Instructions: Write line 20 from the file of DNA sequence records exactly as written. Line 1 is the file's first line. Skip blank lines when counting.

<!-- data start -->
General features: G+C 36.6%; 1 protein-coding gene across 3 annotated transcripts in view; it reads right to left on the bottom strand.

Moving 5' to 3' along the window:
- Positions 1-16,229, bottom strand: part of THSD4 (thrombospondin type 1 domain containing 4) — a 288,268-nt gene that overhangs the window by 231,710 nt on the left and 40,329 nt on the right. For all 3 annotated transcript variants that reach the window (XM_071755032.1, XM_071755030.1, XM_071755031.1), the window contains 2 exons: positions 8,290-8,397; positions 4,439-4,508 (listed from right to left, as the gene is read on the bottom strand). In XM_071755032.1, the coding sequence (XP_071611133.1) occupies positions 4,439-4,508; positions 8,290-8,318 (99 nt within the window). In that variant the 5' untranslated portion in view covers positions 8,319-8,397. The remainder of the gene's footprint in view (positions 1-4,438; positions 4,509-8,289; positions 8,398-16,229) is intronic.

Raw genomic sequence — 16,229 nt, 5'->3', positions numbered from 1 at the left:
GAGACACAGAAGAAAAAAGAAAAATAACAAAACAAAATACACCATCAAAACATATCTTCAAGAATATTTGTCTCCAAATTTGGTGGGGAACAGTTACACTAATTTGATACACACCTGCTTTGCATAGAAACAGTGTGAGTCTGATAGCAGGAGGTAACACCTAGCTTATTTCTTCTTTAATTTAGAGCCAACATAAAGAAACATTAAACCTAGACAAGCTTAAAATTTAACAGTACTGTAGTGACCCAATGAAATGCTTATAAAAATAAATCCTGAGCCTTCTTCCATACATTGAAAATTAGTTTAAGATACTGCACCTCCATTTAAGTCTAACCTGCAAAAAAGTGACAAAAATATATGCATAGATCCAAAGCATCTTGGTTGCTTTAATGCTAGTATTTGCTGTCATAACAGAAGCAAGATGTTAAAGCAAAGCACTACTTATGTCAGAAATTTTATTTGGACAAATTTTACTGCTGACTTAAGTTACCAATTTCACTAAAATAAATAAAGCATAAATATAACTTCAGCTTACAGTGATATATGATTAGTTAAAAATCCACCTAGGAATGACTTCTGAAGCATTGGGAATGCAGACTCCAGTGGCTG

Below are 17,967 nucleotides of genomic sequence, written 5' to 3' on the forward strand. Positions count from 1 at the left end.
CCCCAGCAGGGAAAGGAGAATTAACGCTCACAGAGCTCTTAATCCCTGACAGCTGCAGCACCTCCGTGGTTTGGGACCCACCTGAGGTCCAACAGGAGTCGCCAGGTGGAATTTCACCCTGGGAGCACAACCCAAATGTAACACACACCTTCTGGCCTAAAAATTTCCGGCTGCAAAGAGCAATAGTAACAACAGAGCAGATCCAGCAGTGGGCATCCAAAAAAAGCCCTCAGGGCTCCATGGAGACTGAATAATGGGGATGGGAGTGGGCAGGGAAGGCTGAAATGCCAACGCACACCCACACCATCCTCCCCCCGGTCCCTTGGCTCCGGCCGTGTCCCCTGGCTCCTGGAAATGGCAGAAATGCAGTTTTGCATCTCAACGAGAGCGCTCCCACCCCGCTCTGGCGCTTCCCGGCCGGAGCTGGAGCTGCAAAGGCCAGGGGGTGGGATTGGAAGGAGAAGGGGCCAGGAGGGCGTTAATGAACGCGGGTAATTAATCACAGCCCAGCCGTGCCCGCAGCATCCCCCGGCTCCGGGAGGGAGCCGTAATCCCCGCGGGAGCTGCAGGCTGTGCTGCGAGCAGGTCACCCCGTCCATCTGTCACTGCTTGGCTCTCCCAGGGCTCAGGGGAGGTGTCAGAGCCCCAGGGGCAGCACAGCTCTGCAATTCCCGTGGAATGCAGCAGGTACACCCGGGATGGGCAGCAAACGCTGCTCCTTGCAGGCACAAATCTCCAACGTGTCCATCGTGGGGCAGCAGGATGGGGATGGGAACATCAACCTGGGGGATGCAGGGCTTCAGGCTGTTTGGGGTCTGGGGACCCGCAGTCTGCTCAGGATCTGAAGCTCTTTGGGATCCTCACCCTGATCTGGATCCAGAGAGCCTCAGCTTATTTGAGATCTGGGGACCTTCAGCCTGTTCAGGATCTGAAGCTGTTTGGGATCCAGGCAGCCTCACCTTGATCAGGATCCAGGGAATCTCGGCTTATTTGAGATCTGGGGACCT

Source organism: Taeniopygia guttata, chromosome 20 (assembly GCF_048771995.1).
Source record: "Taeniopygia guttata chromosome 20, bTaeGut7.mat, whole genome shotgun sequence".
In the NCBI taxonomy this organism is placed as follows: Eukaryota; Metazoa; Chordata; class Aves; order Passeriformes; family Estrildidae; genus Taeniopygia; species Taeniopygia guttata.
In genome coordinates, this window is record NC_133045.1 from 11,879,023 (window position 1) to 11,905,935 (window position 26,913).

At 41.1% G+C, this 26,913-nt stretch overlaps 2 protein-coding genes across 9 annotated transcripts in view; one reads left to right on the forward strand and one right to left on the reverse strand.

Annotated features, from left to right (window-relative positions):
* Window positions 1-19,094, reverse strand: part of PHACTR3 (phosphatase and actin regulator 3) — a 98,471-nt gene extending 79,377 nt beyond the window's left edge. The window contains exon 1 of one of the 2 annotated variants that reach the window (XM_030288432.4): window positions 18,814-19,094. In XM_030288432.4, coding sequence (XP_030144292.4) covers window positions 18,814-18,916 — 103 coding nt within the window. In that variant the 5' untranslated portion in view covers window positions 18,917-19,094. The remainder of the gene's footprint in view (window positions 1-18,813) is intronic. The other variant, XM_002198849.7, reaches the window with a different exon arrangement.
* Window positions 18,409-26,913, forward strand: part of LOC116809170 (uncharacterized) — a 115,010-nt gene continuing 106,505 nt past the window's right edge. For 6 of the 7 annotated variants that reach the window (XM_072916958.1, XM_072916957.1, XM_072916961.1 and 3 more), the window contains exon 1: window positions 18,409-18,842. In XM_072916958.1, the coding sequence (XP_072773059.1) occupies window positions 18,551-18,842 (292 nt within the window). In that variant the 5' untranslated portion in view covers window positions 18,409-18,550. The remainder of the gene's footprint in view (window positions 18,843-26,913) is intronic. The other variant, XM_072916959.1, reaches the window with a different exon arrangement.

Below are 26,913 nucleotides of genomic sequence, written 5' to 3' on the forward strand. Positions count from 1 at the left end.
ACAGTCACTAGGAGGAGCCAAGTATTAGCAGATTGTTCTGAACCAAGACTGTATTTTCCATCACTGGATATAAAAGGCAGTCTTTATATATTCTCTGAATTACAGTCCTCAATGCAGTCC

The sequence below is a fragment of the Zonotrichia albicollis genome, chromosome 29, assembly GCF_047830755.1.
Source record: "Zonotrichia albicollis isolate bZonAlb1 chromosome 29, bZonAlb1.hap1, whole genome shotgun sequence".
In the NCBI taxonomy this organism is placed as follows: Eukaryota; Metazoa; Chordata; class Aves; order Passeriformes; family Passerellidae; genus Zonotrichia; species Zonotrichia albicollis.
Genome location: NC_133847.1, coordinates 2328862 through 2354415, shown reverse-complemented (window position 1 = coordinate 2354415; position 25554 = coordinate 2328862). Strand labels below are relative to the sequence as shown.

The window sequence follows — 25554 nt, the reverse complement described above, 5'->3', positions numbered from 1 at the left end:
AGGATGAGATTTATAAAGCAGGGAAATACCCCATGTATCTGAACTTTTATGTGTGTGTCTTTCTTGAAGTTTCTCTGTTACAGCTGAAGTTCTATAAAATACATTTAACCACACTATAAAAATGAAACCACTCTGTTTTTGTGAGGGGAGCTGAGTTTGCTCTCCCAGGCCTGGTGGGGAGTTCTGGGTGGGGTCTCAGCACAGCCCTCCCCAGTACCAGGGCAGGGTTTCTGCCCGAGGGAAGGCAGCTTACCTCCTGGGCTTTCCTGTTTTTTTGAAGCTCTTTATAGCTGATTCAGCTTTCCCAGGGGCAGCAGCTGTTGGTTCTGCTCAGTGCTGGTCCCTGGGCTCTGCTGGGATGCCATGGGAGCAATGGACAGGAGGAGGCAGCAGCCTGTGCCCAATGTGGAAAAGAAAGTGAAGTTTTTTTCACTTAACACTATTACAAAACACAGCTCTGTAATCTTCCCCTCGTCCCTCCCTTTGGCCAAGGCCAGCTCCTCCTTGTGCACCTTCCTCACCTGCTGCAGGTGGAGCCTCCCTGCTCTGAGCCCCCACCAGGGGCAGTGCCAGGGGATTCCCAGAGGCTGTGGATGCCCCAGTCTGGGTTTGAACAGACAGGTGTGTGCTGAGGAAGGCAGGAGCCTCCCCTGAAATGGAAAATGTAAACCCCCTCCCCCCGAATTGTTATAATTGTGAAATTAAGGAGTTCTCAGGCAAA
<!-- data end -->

In the NCBI taxonomy this organism is placed as follows: Eukaryota; Metazoa; Chordata; class Aves; order Passeriformes; family Passerellidae; genus Zonotrichia; species Zonotrichia albicollis.